What if a provider or program isn’t covered by my insurance?

The unfortunate reality is, quality eating disorder treatment programs or providers are still not covered by some health plans or may be “private pay” (meaning they don’t take insurance at all). If the treatment you want isn’t covered, you have two options:

  1. Partial reimbursement: If your insurance coverage includes out-of-network benefits, you may be able to get partial reimbursement. You would pay the full cost of the services up front, and then submit invoices to your insurance company.
  2. Single case agreement (SCA): In some situations, a treatment provider or program may be able to negotiate what’s called a “single case agreement” with your health insurer, particularly if you don’t have any in-network options available in your area. A SCA is a type of contract that means you will get coverage for a certain amount of time at an agreed-upon rate.

What if insurance coverage is ending, but I still need care?

It’s an all-too-common story for those in eating disorder treatment: insurance declines to continue coverage even though the patient still needs more support.

Some insurers may completely end coverage, while others may require that a patient steps down to a lower level of care. Unfortunately, research shows stepping down before a patient is ready (particularly if they haven’t reached their target BMI) can increase relapse rates— which is why it’s important to try to stay in the appropriate treatment as long as you or your loved one needs it.

If you find yourself in this situation, know that it may be possible for you to extend coverage. You can ask your medical provider to explain the need for continued care, or even appeal directly to the insurance company, explaining why your family needs extended coverage.

At Equip, we seek insurance authorization for a full year to make sure patients achieve full recovery and are protected against relapse when they discharge.

When in doubt, the phone is your friend

It’s often difficult to get definitive answers about your specific situation from your insurance’s website alone. The best way to get a full understanding of your coverage and benefits is to talk to a live person who is trained to guide you through the process. Of course, these calls can come with their own challenges (needing to hold, being transferred, getting frustrated…), but this effort will likely save you time, hassle, and even money in the long run.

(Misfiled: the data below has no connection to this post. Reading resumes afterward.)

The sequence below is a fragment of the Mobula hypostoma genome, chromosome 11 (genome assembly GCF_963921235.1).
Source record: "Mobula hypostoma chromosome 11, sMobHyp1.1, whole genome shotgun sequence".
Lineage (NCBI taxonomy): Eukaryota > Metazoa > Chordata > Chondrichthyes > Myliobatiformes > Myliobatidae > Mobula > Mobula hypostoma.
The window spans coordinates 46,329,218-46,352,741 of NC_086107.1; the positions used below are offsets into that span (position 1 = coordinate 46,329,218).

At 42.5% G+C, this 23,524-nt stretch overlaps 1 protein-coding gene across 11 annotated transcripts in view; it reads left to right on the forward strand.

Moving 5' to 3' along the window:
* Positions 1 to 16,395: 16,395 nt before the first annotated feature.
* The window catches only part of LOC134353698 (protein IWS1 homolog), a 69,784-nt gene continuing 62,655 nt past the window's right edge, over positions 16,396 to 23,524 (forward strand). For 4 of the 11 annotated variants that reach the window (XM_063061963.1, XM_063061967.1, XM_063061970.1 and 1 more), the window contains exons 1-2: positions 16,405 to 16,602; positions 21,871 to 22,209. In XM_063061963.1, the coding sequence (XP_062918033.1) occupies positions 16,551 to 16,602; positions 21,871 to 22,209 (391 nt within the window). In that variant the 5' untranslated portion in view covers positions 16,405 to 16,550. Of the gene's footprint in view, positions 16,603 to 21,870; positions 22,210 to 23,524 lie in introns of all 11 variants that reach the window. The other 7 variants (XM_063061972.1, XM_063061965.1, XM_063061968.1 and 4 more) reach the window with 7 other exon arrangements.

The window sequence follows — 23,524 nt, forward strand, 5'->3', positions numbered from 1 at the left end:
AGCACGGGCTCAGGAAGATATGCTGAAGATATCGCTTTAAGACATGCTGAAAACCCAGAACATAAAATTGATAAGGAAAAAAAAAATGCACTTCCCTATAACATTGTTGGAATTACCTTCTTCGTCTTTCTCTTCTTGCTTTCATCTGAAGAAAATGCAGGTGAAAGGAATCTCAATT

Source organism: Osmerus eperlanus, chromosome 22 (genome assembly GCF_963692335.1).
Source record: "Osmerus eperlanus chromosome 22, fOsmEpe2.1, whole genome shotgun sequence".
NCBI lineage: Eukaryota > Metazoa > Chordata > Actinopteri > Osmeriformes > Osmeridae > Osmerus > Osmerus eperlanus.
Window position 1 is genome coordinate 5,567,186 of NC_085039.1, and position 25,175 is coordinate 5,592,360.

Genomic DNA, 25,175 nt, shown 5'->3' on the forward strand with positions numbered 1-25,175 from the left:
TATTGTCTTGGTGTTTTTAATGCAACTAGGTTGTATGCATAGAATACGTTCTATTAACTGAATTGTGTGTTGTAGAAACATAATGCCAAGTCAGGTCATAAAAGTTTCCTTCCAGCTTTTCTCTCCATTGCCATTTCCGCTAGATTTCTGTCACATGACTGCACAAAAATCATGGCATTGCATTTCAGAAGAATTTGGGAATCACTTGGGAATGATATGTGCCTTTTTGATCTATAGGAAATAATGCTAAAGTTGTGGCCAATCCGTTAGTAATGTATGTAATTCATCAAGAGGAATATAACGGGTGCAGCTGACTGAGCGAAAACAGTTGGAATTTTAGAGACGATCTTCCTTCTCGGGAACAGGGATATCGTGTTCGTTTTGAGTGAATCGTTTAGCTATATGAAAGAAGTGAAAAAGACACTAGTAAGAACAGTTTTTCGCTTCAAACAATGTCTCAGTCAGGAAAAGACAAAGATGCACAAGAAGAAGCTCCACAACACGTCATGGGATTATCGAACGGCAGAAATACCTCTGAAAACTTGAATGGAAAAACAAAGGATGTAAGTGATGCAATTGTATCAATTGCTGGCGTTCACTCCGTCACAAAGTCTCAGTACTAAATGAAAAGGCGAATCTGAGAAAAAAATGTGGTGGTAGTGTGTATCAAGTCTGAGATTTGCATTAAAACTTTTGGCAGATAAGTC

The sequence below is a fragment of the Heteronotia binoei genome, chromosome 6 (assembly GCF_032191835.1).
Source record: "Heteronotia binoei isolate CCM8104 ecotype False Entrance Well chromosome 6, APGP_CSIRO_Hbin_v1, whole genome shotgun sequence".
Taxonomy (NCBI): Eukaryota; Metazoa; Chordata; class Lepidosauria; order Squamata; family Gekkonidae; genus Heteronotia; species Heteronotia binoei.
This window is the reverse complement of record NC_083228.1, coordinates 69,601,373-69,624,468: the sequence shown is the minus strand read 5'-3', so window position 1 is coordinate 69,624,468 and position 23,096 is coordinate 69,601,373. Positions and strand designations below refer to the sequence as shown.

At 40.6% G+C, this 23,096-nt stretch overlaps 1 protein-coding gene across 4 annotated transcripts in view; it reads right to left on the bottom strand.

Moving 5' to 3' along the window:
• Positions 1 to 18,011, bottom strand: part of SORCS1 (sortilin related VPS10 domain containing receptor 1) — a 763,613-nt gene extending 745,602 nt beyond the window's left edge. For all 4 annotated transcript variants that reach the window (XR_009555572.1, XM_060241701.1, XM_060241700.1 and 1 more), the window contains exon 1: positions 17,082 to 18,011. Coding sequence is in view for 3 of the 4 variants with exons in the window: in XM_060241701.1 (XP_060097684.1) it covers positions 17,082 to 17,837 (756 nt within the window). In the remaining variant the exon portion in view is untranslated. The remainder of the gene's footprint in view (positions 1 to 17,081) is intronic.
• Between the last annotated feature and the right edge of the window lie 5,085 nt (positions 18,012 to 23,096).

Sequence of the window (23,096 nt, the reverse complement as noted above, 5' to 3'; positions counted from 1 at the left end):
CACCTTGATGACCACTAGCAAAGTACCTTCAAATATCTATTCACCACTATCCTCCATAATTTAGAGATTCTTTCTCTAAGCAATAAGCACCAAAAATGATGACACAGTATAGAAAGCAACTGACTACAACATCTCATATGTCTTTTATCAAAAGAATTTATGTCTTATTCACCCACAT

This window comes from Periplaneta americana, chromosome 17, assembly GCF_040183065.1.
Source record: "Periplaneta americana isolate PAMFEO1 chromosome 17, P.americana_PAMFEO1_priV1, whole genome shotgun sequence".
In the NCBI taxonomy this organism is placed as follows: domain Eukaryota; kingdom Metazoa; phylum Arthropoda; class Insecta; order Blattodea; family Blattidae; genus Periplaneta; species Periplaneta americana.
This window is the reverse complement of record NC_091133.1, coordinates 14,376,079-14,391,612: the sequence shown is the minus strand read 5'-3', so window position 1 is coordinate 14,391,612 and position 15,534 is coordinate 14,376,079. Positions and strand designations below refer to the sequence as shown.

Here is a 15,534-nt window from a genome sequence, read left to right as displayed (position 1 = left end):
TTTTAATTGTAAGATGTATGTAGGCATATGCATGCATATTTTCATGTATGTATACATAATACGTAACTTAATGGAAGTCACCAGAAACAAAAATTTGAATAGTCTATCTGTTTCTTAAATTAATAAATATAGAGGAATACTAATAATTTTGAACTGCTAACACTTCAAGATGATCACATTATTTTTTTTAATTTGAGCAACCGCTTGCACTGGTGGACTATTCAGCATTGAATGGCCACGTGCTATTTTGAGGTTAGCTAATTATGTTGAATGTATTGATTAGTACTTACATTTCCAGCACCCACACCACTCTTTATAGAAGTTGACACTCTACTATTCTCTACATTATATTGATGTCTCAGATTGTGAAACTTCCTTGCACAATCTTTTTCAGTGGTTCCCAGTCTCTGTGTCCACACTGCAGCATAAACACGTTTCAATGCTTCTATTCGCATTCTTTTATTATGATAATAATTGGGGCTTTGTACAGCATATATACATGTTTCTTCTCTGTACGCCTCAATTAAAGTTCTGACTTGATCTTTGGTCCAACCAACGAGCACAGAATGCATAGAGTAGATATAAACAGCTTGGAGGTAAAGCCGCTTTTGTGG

Here are some tips for when you do reach your insurance company by phone:

  1. Take notes in a journal or digital notes app.
  2. Get the name and direct extension of the people or departments you find most helpful.
  3. Reach back out to the same people you’ve already connected with if further questions pop up.

Sometimes you’ll still encounter barriers to treatment: your insurer might deny coverage, or you might not be able to afford treatment even with the help of coverage (due to deductibles, copays, coinsurance, etc). These situations can be both heartbreaking and frustrating, but you still have options. For instance, you can try to appeal a health plan’s decision, and there are organizations that offer financial assistance for eating disorder care, like Project HEAL.

Battling an eating disorder takes a lot of patience and grit—and you may find yourself needing that same resolve while navigating your health insurance plan. Through it all, remember that recovery is possible, and it’s worth fighting for.

Equip is on a mission to ensure that everyone who needs eating disorder care has access to treatment that works. A big part of that mission is to make Equip a covered benefit for as many people as possible. That’s why we are constantly working to expand coverage.

Talk to a professional about getting treatment coveredOur team is here to talk you through your options with or without insurance in a free consultation.
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Oona Hanson
Family Mentor